The roots of Yoga can be traced back roughly 5,000 years to the Indus Valley civilization. . . . According to the Yoga Sutras of Patanjali, the ultimate aim of Yoga is to reach “Kaivalya” (freedom). This is the experience of one’s innermost being or “soul” (the Purusa). When this level of awareness is achieved, one becomes free of the chains of cause and effect (Karma) which bound us to continual reincarnation.7

The Index of Cults and New Religions lists the different types of Yoga:

Karma Yoga (spiritual union through correct conduct)
Bhakti Yoga (spiritual union through devotion to a Guru)
Juana Yoga (spiritual union through hidden knowledge)
Raja Yoga (spiritual union through mental control)
Hatha Yoga (spiritual union through body control/meditation)
Kundalini Yoga (spiritual union through focusing inner energy)
Tantra Yoga (spiritual union through sexual practices)8

Swami Nirmalananda Giri of the Atma Jvoti Ashram, answering the question to “What is Yoga?” states:

What do we join through yoga? Two eternal beings: God, the Infinite Being, and the individual spirit that is finite being. In essence they are one, and according to yogic philosophy all spirits originally dwelt in consciousness of that oneness.9

The Concise Dictionary of the Occult and New Age describes how Yoga is done:

Typical exercises, such as those found in hatha yoga, are practiced under the tutelage of a guru or yogi, a personal religious guide and spiritual teacher. Gurus teach students to combine a variety of breathing techniques with asanas, or relaxation postures. In each of the postures, students must first enter the position, then maintain it for a certain length of time, and finally leave it.10

This dictionary further states that people in the West have mistaken Yoga to be “mere breathing and relaxation exercises,” when in reality “[t]he practice of yoga serves as a gateway to Eastern mysticism and occult thinking.”11 It adds:

Certain postures, such as the lotus position, are taken to activate the psychic energy centers [the chakras]. And specific breathing exercises are practiced to infuse the soul with cosmic energy floating in the air. A guru might have students gaze at a single object, such as a candle, to develop and focus concentration. The guru might have them chant a mantra to clear their minds and become one with the object in front of them. The goal is to achieve increasingly higher meditative states until reaching oneness with the cosmic consciousness.12

Understanding the Meaning of “Occult”
The word “occult” comes from the Latin occultus or “hidden,” and those who employ the term generally do so in an attempt to describe secret and mysterious supernatural powers or magical (magick) religious rituals.

Throughout history, there have been those who attempted to gain supernatural power or knowledge through occult means. Occultism also can generally refer to witchcraft, Satanism, neo-paganism, or any of the various forms of psychic discernment such as astrology, séances, palm reading, and a myriad of other spiritual methodologies for contact with the spirit world. The term occult is often interchangeable with the term metaphysics—these terms share the belief that there is a universal energy (e.g., Chi, Prana, Ki, etc.) that exists in all things. By engaging in the occult (i.e., metaphysical arts), this energy is awakened. Yoga in all its forms is simply one spiritual genre among many designed to induce practitioners into altered states, thereby gaining access into the world of occult spirituality.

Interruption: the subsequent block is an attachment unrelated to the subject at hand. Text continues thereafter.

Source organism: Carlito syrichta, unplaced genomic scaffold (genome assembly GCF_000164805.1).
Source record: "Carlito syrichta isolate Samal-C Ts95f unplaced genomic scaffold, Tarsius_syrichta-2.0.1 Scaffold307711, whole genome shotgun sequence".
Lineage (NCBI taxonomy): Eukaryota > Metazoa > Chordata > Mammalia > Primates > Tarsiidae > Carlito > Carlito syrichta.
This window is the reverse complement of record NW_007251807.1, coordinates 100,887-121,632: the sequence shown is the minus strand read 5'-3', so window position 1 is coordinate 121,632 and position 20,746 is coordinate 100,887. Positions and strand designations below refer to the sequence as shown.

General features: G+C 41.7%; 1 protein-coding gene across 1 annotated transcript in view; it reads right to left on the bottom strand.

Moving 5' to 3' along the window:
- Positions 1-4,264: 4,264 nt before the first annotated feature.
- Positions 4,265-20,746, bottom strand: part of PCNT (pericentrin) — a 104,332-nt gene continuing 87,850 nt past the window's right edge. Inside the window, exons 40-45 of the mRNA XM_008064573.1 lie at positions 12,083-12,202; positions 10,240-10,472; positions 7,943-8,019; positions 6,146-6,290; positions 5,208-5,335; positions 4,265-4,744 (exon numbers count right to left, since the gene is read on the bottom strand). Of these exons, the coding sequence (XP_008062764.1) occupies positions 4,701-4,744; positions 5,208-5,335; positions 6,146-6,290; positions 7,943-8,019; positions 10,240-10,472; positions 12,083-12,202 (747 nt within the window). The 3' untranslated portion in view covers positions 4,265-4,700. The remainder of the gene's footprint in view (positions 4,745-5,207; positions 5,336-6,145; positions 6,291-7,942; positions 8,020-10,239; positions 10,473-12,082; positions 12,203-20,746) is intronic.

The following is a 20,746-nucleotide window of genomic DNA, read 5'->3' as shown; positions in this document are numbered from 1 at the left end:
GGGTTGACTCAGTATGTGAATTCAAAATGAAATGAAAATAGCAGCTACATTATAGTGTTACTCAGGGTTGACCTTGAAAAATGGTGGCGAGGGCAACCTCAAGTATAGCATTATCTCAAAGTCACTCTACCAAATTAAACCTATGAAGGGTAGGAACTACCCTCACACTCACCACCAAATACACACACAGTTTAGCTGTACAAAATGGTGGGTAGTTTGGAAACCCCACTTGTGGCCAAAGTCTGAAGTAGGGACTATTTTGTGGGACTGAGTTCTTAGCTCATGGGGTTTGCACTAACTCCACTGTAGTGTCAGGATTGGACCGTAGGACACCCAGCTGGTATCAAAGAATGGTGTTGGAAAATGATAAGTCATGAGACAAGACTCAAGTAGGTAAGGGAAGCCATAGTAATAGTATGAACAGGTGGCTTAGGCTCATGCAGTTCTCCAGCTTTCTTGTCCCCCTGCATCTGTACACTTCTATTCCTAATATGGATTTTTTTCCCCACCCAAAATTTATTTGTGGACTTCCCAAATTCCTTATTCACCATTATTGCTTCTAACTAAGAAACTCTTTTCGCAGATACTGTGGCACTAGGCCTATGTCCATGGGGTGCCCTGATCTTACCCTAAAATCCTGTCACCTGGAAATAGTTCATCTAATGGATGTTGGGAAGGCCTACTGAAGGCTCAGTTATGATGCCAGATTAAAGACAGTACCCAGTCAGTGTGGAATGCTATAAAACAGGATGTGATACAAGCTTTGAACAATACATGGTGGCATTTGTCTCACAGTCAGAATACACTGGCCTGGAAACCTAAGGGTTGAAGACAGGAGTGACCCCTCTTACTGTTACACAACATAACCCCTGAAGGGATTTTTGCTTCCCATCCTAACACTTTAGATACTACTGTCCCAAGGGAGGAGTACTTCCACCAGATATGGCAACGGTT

Kundalini—the Energy Behind Yoga
Internationally recognized occult authority, Hans-Ulrich Rieker (author of The Yoga of Light: Hatha Yoga Pradipika) describes the vital role kundalini plays in Yoga when he states, “Kundalini [is] the mainstay of all yoga practices.”13 With this in mind, a brief look at “kundalini energy” (the root of Yoga) is in order.

Born as Chinmoy Kumar Ghose (1931-2007), Sri Chinmoy was an Indian spiritual “master,” spirit medium, occultist, and interfaith guru. Teaching Yoga in the West from the time he moved to New York City in 1964, Chinmoy spent 43 years in the West producing “prayers and meditations, literary, musical and artistic works.” Giving spiritual meditations twice a week at the United Nations building (since 1970),14 Chinmoy’s occult philosophy for life was, “When the power of love Replaces the love of power Man will have a new name: God.”15 Man becomes “God”? According to Chinmoy, yes!

Like many other occultists who promote yogic spirituality intertwined with “love,” Chinmoy masterfully crafted his occultism under the guise of “Concentration, Meditation, Will-Power and Love.” These themes are expanded upon in Chinmoy’s occult manifesto, Kundalini: The Mother Power where Chinmoy explains Yoga’s occult foundation, goals, and the purpose of manifesting the kundalini serpent power.

Chinmoy likened “kundalini arousal” (varying states of demonic possession) to a “game” that is to be “played” between Shakti “The Mother Power” (a Hindu goddess) and the adept who seeks to manifest kundalini. The “power” and “force” that Chinmoy encourages people to “play with” is, in actuality, in many varying religious contexts, demonic spirits (fallen angels) that masquerade as “The Mother Supreme,” “kundalini,” “Chi,” “prana,” etc. Chinmoy wrote:

When the kundalini is awake, man is fully aware of the inner world. He knows that the outer world cannot satisfy his inner needs. He has brought to the fore the capacity of the inner world, which he has come to realise is far superior to the capacity of the outer world. He has brought to the fore the hidden powers, the occult powers, within himself. Either he uses these powers properly or he misuses them. When he divinely uses the powers of kundalini, he becomes the real pride of the Mother Supreme. When he misuses them, he becomes the worst enemy of man’s embodied consciousness and of his own personal evolution.16